How Courts Should Respond to Court Users with Serious Mental Illness

Low-key portrait of desperate office manager in dark suit covering his face with both hands, black & white conversion isolated on black background with copy-space.

A national judicial task force recently released State Courts Leading Change, a report and recommendations to assist state courts in responding to the needs of court users with serious mental illness.

The recommendations are based on a multi-year study conducted by the National Judicial Task Force to Examine State Courts’ Response to Mental Illness. The Task Force was created by the Conference of Chief Justices (CCJ) and the Conference of State Court Administrators (COSCA) in 2020 to support state courts in more effectively responding to the needs of court-involved individuals with serious mental illness.

According to the National Institute of Mental Health, more than 50 million adults in the U.S. live with mental illness and over 13 million adults live with serious mental illness. The court system can be a “de facto” way of obtaining treatment and services, the report says, as people with mental illness are 10 times more likely to be incarcerated than hospitalized in the U.S.

Marcia Meis, Director of the Administrative Office of Illinois Courts (AOIC) served on the Task Force Executive Committee and Co-Chaired the Education, Partnership, and Implementation Work Group along with Indiana Supreme Court Chief Justice Loretta Rush. Illinois Appellate Court Justice Kathryn Zenoff also served as a member of the Work Group.

Promoting systemic changes in state courts

The Task Force laid out comprehensive recommendations and associated resources for state courts, behavioral health and community organizations, and other state and federal agencies.

This includes the establishment of state-level, three-branch, multidisciplinary task forces to promote systemic changes, creating case management best practices, and examining person-centered justice for people with behavioral health needs.

The Task Force recommended that the competency process (including evaluation of competence to stand trial) be reserved for defendants who are charged with serious crimes and that multiple civil court options be available for individuals, families, and behavioral health systems.

There was a significant focus on creating approaches to improve outcomes for children and families with behavioral health needs, like examining the community-based approach Upstream; training judges, courthouse personnel, and justice partners on trauma and trauma-informed responses; and diverting youth with mental health needs from juvenile justice, when appropriate.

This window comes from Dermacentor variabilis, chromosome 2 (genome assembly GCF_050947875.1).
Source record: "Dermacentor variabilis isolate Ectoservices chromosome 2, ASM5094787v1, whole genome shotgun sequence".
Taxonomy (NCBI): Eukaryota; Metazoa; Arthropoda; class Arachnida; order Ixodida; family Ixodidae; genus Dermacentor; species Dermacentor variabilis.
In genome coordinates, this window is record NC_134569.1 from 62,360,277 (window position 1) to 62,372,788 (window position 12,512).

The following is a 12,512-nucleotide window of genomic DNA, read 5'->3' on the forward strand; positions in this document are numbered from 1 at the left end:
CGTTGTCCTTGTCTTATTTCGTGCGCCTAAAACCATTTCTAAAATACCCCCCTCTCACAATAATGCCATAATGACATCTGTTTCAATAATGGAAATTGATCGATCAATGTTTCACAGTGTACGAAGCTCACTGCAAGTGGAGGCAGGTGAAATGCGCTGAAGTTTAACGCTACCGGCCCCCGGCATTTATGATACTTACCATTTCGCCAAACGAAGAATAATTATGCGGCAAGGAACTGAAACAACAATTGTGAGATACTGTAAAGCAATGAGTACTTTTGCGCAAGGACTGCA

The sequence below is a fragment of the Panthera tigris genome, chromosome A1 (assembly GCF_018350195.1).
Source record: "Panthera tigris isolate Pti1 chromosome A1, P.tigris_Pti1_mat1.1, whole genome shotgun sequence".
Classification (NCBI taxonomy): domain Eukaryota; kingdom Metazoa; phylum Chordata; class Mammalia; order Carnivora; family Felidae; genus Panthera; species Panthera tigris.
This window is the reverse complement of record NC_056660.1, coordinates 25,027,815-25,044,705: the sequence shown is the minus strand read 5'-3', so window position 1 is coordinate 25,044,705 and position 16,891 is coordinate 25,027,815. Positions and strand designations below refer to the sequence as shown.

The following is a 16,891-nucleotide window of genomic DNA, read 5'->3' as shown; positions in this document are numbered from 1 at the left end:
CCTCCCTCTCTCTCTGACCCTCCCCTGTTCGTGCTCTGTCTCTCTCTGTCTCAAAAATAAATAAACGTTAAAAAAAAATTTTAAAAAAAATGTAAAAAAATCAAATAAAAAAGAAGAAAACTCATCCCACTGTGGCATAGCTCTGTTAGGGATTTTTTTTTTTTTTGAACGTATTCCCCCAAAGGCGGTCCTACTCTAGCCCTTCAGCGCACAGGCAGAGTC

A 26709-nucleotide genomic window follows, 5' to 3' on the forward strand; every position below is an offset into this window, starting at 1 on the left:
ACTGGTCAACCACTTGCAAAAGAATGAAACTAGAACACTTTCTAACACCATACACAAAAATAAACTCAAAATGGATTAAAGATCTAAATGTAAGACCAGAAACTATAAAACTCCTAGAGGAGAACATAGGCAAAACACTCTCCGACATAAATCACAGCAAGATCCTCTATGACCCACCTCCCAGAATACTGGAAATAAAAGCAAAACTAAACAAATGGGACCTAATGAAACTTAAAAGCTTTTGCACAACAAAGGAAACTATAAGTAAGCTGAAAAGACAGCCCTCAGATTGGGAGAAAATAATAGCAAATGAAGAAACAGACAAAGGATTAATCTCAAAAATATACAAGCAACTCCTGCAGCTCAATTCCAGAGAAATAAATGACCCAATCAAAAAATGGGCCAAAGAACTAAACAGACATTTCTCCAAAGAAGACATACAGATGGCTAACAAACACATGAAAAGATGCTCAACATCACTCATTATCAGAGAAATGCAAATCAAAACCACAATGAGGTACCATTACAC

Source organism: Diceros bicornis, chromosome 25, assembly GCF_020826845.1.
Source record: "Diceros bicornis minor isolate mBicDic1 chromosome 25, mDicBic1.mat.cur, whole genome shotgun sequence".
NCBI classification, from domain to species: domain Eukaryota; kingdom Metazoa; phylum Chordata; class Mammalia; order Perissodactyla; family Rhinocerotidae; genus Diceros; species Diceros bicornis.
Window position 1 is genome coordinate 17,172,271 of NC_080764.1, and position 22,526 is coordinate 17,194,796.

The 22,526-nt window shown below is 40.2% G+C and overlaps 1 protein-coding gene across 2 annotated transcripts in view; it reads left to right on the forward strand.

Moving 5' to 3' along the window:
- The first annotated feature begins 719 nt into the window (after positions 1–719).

The Task Force also highlighted the need to support the well-being of judges and court personnel, noting the high levels of vicarious trauma and compassion fatigue experienced by judges and court staff.

A focus on behavioral health in Illinois

The Illinois Supreme Court said in a press release that Illinois Courts will build off the National Judicial Task Force’s work with a state-specific action plan that is under development and anticipated to be propagated in early 2023.

The Illinois Supreme Court has been at the forefront of creating best practices to address the needs of court users with mental illness for some time.

“With the wealth of information and resources developed and shared through the National Task Force, along with the expertise of our Illinois Mental Health Task Force and the engagement of many cross-sector justice partners, the Illinois Supreme Court is well-positioned and committed to building upon its previous efforts to enhance court response to individuals living with mental illness,” Meis said.

In 2021, the Court hired Scott Block as the state’s first Statewide Behavioral Health Administrator. Block serves as a mental health resource for the judicial branch and helps lead efforts to further local, state, and national behavioral health and justice initiatives that impact Illinois courts.

Block also serves as project director for the Illinois Mental Health Task Force, an interdisciplinary group of leaders including state government and behavioral health partners focused on identifying opportunities for improvement and implementing mental health priorities in Illinois.

In the first half of 2022, the Mental Health Task Force held multidisciplinary Regional Councils and Resource Mapping Workshops across the state to introduce best practices and enhance relationships among systems, agencies, and community leaders.

In October, the AOIC announced that it awarded $315,000 from a grant to support pilot programs in Illinois using designated liaisons to serve court-involved individuals with mental health and substance use disorders.

The Illinois Mental Health Task Force releases the periodic newsletter “Behavioral Health, the Bench, and Beyond,” which includes updates on events and news from the Task Force and other organizations focused on mental health. To learn more, click here.

Staying up to date on issues impacting the legal profession is vital to your success. Subscribe here to get the Commission’s weekly news delivered to your inbox.

Ethical Considerations for Lawyers When Responding to Clients With Cognitive Decline

Illinois LAP: Creating a lane for lawyers who are suffering in silence

Reimagining Law: Addressing Behavioral Health in the Illinois Justice System

How useful was this post?

Click on a star to rate it!

One thought on “How Courts Should Respond to Court Users with Serious Mental Illness

Leave a Reply

Your email address will not be published. Required fields are marked *